We continue to produce music, film, television, literature (and other reading material), and other art, and more people have access to it—and to content produced before the Electronic Era. In this way, the entire universe of human discourse is expanding at an amazing rate. What does not seem to be expanding, however, is our ability to retain it—at least, not fast enough. It appears that as this expansion of content continues, the average human brain will need a peripheral device in order to process it.

I don't have the research to back everything I'm about to say. Truthfully, I don't think the research has been done, and in some cases, the research may not be possible. I have listed here three assumptions about our society and its content that support the idea that the human mind cannot suffice forever as a solitary data processing device.

The Three Assumptions

1. The universe of content is expanding faster than our rate of daily content consumption
2. The rapidly dividing nature of social groups is making content less accessible overall
3. Intertextual depth is increasing the difficulty of making all the connections available in a work

I'll explain them. Number one. There is a lot of information in the world. The internet has made it so easy to produce content that everyone is doing it. (Almost literally.) As the number of content producers increases and the amount of content they produce increases, our ability to consume it all (and our desire, to be honest) can't keep pace. That's fine: no one expects you to read the whole Internet. In fact, I would advise heavily against it. But it does mean that at some point, there will be so much content to refer to that our shared universes of discourse will become more separate.

Think about that. When was the last time you talked to a friend about a basketball game, a movie, a book? Now delve deeper. When was the last time you talked about an issue, in which both parties had read similar material? What about a webcomic or a flash game? As we create a larger universe, we might eventually produce enough content that most of our communication will be in hypertext.

Number two. Culture naturally separates out, like old dairy products. One clump here, another there, divided by preferences in religion, politics, language, genetic background, tastes in music, age, and hairstyles. Modern culture separates more than it used to. In college, for example, I ran with a crowd that came from mostly the middle of the political spectrum, listened to indie music, watched indie film, but all dressed reasonably normally. We did not mingle well with groups that were slightly different politically and had stranger hair, even if they liked the same music and movies. We had enough in common with those groups, but there was clearly a divider.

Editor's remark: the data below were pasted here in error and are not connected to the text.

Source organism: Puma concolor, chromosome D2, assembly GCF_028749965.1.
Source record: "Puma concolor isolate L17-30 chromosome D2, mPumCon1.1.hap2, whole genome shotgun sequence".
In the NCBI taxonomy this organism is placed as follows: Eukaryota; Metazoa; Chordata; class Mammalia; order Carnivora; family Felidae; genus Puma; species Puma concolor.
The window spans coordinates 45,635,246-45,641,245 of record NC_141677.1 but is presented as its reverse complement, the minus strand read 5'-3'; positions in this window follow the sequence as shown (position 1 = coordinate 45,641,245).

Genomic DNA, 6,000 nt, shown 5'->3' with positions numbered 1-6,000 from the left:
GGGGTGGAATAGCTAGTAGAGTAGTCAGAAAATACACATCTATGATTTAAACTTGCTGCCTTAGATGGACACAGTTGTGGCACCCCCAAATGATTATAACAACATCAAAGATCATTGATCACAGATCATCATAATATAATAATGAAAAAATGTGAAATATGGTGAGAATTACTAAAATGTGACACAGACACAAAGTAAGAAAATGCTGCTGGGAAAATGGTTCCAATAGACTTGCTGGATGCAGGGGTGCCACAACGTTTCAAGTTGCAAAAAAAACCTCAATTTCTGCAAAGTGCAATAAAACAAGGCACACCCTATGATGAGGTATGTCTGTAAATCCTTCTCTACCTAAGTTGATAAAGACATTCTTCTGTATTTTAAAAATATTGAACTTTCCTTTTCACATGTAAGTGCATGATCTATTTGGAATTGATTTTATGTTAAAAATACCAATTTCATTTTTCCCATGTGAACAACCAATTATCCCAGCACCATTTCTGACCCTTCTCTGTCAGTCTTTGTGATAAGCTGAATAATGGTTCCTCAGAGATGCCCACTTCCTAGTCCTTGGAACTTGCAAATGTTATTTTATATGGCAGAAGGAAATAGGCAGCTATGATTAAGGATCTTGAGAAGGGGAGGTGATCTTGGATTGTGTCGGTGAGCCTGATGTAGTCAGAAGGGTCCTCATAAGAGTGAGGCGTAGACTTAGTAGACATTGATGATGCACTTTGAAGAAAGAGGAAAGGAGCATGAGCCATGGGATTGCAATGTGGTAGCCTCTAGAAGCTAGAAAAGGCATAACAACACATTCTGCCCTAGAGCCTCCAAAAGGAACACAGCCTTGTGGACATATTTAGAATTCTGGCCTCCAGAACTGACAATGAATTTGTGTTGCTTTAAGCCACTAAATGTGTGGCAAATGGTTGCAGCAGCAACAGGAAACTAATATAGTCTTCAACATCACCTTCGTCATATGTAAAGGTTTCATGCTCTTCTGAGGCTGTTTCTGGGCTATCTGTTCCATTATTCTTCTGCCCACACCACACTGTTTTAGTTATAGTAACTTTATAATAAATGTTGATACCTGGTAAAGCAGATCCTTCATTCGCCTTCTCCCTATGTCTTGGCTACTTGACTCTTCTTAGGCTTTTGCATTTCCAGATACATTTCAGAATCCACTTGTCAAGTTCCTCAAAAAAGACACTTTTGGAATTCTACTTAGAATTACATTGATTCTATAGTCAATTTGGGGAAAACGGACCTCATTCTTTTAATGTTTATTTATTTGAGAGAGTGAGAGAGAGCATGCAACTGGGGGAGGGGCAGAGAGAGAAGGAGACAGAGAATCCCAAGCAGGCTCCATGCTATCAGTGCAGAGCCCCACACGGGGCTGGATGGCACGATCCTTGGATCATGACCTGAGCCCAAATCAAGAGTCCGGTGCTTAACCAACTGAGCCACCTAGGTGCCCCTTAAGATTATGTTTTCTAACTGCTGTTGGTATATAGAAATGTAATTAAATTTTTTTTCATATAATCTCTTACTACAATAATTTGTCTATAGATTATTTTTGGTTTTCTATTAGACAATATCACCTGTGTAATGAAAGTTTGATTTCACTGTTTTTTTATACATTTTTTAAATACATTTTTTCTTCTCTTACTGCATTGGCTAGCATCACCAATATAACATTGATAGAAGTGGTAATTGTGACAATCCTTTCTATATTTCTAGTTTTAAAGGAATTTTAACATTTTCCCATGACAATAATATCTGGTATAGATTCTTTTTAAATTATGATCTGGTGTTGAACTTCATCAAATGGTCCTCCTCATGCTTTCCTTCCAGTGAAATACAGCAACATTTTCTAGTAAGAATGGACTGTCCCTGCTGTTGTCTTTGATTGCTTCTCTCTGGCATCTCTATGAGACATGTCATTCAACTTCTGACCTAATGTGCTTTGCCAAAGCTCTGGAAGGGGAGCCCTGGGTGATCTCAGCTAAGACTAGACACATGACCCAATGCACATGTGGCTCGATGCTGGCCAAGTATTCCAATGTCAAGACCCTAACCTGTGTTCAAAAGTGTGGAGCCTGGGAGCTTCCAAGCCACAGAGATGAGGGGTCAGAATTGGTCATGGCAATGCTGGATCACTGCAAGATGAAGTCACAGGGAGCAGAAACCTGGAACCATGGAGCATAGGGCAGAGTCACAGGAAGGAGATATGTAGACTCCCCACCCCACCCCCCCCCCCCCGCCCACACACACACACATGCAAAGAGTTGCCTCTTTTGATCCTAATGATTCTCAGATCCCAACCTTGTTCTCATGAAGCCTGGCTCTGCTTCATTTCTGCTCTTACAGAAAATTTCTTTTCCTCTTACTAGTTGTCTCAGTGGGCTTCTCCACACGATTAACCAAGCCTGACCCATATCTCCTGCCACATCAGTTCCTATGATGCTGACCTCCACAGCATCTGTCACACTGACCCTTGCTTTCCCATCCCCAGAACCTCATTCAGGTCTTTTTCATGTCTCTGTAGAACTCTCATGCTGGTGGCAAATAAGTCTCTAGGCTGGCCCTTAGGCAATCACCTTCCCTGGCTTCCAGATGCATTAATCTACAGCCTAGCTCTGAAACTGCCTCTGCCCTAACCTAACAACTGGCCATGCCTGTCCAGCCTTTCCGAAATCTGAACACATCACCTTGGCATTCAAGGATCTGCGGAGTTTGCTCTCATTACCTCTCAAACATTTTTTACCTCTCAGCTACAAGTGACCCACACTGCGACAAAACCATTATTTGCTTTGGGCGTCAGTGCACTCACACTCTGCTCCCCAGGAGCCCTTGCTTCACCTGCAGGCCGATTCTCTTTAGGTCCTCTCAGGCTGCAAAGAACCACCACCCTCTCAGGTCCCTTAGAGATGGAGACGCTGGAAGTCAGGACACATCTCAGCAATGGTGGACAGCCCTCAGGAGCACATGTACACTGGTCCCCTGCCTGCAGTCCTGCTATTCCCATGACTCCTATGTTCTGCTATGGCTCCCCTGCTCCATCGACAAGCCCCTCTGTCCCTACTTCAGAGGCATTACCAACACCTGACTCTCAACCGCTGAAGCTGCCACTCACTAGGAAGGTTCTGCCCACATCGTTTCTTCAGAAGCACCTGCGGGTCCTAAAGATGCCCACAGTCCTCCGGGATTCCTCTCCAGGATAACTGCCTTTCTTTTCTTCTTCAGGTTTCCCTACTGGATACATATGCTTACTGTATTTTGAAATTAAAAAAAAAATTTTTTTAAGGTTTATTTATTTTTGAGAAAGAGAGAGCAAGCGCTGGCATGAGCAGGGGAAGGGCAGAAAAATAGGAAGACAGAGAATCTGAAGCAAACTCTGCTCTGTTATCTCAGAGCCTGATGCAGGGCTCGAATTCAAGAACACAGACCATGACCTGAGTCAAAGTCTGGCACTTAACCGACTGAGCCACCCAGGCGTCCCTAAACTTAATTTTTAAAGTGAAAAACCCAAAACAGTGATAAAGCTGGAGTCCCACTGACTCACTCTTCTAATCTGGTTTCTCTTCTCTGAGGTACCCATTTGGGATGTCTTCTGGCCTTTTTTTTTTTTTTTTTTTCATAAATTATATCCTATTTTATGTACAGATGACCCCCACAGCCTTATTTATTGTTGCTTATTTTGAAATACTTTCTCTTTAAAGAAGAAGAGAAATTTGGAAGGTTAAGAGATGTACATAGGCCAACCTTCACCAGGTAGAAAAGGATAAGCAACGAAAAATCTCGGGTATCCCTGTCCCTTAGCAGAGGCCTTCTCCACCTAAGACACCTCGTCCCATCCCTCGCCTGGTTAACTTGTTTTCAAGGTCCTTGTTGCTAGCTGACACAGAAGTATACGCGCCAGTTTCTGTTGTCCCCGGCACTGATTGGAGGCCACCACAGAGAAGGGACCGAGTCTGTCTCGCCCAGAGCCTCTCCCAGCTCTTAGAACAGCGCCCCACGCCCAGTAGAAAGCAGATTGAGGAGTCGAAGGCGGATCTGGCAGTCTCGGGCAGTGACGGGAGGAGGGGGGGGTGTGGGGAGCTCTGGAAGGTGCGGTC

Today's dividers are many, as there are many things to be divided over, and separate less dissimilar strata. Can it be that these strata produce content that is left unread by the others?

Number three. Back in the day there wasn't much content to refer to. The writers of the classics basically referred to religious texts and classics that were even older than them. Today, you can't get through an episode of Psych without a couple dozen references to other works. Some of those works refer to other works. Intertextual depth is what I'm calling that networking of references, and it makes full comprehension of a work difficult, turning pieces of content into a set of nesting dolls. Perhaps this depth could become too much for the human mind.

Note that I am not asserting that all three of these assumptions are correct, or indeed that any one of them is. But if any one of them stands true, it stands to reason that someone wishing to converse in the future should be supplied with a device running an algorithm to search for the meanings of references in any given conversation, so that information can flow unhindered. At least, I hope so, because I'm kind of getting sick of looking things up on wikipedia while I'm instant messaging people.

Friday, September 17, 2010

Convenience Killing Caprice and Broken By Design

Editor's Note: It's a twofer this week, about usability design.

Convenience Killing Caprice

I lean on Wired a lot. I'm not going to lie. Today I read an article about context-aware devices, which are objects that use sensors to learn about their users and environments and adapt accordingly. The example given in the article is a remote control that uses accelerometers to determine which user out of a predetermined set is holding it, based on the way they have held the remote in previous sessions. It got me thinking about what would happen if this took off.